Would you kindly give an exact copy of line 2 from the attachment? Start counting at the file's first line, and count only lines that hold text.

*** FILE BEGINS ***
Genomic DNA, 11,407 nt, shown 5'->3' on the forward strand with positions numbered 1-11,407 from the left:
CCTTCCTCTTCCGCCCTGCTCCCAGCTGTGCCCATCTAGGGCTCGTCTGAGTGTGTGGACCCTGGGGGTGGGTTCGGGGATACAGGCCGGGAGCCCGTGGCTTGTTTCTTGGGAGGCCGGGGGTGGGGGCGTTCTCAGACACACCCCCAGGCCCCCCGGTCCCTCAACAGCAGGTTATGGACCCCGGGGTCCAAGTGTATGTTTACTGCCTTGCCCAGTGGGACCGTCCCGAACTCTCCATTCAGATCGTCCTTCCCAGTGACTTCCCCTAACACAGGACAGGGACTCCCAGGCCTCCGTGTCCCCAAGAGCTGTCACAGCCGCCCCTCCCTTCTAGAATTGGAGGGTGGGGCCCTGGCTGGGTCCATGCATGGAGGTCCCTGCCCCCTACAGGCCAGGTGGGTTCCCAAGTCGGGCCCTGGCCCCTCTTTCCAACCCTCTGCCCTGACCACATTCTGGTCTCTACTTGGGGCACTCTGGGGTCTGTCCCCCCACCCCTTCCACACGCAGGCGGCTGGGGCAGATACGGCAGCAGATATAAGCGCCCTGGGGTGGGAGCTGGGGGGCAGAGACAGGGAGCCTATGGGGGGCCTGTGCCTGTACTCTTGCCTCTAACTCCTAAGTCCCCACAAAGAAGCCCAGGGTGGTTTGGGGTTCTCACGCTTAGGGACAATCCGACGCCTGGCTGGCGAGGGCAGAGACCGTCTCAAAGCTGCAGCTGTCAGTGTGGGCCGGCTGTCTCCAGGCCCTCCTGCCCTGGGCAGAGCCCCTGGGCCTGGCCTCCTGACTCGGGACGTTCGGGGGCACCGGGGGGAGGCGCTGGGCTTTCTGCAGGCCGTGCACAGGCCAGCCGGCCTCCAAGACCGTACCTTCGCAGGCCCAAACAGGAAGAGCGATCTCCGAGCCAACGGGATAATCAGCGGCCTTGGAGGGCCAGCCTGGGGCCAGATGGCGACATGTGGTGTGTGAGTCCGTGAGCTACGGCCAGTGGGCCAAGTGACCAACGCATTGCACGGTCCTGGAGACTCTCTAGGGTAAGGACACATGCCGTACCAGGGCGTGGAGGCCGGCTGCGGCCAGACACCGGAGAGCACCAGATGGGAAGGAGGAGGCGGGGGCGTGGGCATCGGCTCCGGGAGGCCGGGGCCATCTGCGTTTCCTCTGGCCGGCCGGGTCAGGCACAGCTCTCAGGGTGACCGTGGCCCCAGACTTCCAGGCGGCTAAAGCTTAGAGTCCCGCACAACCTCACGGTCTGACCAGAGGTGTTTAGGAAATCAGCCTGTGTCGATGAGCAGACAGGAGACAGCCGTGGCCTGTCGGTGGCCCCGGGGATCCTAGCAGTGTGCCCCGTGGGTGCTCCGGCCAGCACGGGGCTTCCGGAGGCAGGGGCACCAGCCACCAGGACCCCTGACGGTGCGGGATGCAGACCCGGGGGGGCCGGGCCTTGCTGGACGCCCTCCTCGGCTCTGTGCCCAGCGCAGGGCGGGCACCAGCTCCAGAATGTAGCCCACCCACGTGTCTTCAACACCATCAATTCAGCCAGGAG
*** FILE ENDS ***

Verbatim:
CCTTCCTCTTCCGCCCTGCTCCCAGCTGTGCCCATCTAGGGCTCGTCTGAGTGTGTGGACCCTGGGGGTGGGTTCGGGGATACAGGCCGGGAGCCCGTGGCTTGTTTCTTGGGAGGCCGGGGGTGGGGGCGTTCTCAGACACACCCCCAGGCCCCCCGGTCCCTCAACAGCAGGTTATGGACCCCGGGGTCCAAGTGTATGTTTACTGCCTTGCCCAGTGGGACCGTCCCGAACTCTCCATTCAGATCGTCCTTCCCAGTGACTTCCCCTAACACAGGACAGGGACTCCCAGGCCTCCGTGTCCCCAAGAGCTGTCACAGCCGCCCCTCCCTTCTAGAATTGGAGGGTGGGGCCCTGGCTGGGTCCATGCATGGAGGTCCCTGCCCCCTACAGGCCAGGTGGGTTCCCAAGTCGGGCCCTGGCCCCTCTTTCCAACCCTCTGCCCTGACCACATTCTGGTCTCTACTTGGGGCACTCTGGGGTCTGTCCCCCCACCCCTTCCACACGCAGGCGGCTGGGGCAGATACGGCAGCAGATATAAGCGCCCTGGGGTGGGAGCTGGGGGGCAGAGACAGGGAGCCTATGGGGGGCCTGTGCCTGTACTCTTGCCTCTAACTCCTAAGTCCCCACAAAGAAGCCCAGGGTGGTTTGGGGTTCTCACGCTTAGGGACAATCCGACGCCTGGCTGGCGAGGGCAGAGACCGTCTCAAAGCTGCAGCTGTCAGTGTGGGCCGGCTGTCTCCAGGCCCTCCTGCCCTGGGCAGAGCCCCTGGGCCTGGCCTCCTGACTCGGGACGTTCGGGGGCACCGGGGGGAGGCGCTGGGCTTTCTGCAGGCCGTGCACAGGCCAGCCGGCCTCCAAGACCGTACCTTCGCAGGCCCAAACAGGAAGAGCGATCTCCGAGCCAACGGGATAATCAGCGGCCTTGGAGGGCCAGCCTGGGGCCAGATGGCGACATGTGGTGTGTGAGTCCGTGAGCTACGGCCAGTGGGCCAAGTGACCAACGCATTGCACGGTCCTGGAGACTCTCTAGGGTAAGGACACATGCCGTACCAGGGCGTGGAGGCCGGCTGCGGCCAGACACCGGAGAGCACCAGATGGGAAGGAGGAGGCGGGGGCGTGGGCATCGGCTCCGGGAGGCCGGGGCCATCTGCGTTTCCTCTGGCCGGCCGGGTCAGGCACAGCTCTCAGGGTGACCGTGGCCCCAGACTTCCAGGCGGCTAAAGCTTAGAGTCCCGCACAACCTCACGGTCTGACCAGAGGTGTTTAGGAAATCAGCCTGTGTCGATGAGCAGACAGGAGACAGCCGTGGCCTGTCGGTGGCCCCGGGGATCCTAGCAGTGTGCCCCGTGGGTGCTCCGGCCAGCACGGGGCTTCCGGAGGCAGGGGCACCAGCCACCAGGACCCCTGACGGTGCGGGATGCAGACCCGGGGGGGCCGGGCCTTGCTGGACGCCCTCCTCGGCTCTGTGCCCAGCGCAGGGCGGGCACCAGCTCCAGAATGTAGCCCACCCACGTGTCTTCAACACCATCAATTCAGCCAGGAG